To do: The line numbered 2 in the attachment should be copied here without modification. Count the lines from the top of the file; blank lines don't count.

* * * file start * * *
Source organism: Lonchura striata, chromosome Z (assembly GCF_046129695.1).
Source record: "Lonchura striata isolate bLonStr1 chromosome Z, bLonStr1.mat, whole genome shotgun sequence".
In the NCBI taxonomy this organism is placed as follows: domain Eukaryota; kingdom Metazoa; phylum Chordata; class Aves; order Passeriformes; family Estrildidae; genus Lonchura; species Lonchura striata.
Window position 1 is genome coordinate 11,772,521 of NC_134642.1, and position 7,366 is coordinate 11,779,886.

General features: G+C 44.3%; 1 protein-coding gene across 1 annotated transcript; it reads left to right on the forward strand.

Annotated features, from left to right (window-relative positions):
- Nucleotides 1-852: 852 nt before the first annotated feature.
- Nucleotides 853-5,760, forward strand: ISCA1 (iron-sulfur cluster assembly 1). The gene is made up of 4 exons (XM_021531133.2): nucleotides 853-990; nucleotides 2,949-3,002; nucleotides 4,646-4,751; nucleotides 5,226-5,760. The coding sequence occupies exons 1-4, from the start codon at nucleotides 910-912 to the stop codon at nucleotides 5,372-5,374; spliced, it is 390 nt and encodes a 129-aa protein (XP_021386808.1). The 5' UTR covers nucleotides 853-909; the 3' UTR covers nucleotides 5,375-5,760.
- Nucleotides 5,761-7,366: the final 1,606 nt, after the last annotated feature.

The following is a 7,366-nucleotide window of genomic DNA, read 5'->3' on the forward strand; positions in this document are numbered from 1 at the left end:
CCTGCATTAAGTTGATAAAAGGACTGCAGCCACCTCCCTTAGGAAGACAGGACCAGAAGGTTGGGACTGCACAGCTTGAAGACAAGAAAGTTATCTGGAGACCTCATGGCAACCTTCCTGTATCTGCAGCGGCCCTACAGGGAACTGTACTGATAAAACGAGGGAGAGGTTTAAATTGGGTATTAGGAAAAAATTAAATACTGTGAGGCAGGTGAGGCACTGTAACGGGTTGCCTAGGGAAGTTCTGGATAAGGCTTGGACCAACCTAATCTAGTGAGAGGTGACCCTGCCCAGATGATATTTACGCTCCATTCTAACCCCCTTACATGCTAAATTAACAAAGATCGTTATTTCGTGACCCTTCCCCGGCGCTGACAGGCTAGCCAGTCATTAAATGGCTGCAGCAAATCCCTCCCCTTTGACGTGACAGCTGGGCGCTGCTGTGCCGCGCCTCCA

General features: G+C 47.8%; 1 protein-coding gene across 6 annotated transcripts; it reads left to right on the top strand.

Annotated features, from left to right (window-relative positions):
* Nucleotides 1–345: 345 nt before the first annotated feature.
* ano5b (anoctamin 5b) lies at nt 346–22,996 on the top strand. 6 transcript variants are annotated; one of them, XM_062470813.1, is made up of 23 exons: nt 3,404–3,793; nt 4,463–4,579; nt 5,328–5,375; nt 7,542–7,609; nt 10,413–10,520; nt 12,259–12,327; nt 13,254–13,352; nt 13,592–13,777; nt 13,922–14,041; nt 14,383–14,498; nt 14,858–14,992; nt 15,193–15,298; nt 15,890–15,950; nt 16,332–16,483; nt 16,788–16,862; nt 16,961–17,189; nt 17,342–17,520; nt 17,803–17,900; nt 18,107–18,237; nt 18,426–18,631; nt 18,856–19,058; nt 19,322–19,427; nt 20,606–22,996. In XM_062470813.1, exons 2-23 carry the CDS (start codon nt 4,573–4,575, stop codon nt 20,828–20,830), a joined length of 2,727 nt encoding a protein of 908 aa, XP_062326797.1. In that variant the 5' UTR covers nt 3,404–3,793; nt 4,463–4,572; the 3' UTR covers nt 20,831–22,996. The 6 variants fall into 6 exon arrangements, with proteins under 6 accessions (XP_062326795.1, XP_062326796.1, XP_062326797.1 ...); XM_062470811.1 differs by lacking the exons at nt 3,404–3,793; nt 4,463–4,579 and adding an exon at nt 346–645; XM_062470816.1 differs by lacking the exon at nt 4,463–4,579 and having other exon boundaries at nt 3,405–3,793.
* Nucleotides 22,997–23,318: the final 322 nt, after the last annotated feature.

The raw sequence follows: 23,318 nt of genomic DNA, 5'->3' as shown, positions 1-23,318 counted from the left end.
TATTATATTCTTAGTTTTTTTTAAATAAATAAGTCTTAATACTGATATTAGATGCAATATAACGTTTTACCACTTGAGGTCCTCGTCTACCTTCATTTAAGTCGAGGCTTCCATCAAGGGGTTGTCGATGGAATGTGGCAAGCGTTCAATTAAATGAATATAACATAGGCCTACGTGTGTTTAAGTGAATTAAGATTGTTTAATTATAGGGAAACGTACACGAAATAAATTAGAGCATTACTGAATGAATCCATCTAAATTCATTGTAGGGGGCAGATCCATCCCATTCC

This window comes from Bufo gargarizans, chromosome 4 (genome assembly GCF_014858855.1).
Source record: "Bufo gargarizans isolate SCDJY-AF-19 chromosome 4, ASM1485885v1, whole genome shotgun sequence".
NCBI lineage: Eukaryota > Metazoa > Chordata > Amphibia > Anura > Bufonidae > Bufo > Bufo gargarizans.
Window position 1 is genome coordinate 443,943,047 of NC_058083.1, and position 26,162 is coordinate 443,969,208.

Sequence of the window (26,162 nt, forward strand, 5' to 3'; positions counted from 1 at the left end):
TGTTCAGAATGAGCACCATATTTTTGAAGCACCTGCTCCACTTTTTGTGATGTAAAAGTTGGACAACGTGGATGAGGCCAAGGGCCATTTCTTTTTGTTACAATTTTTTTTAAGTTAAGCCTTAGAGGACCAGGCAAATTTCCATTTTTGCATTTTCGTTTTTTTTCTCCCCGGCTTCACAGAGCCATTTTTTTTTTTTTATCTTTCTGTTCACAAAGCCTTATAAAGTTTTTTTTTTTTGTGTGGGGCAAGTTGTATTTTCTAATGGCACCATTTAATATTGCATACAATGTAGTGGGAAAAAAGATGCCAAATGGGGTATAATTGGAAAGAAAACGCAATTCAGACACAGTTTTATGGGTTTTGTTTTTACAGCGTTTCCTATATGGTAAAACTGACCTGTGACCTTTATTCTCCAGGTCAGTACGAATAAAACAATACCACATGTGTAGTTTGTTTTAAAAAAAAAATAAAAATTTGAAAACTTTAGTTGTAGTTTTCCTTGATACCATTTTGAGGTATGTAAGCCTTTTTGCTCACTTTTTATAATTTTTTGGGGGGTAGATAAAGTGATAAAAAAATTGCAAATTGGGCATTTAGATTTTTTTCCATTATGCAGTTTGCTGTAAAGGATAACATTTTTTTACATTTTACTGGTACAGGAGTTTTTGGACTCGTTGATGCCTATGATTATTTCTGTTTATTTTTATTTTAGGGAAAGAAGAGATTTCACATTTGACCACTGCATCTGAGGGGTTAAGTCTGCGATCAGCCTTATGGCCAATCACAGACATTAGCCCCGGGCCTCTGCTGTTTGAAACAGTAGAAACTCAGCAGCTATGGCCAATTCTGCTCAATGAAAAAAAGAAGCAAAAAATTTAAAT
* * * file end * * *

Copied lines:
Source record: "Lonchura striata isolate bLonStr1 chromosome Z, bLonStr1.mat, whole genome shotgun sequence".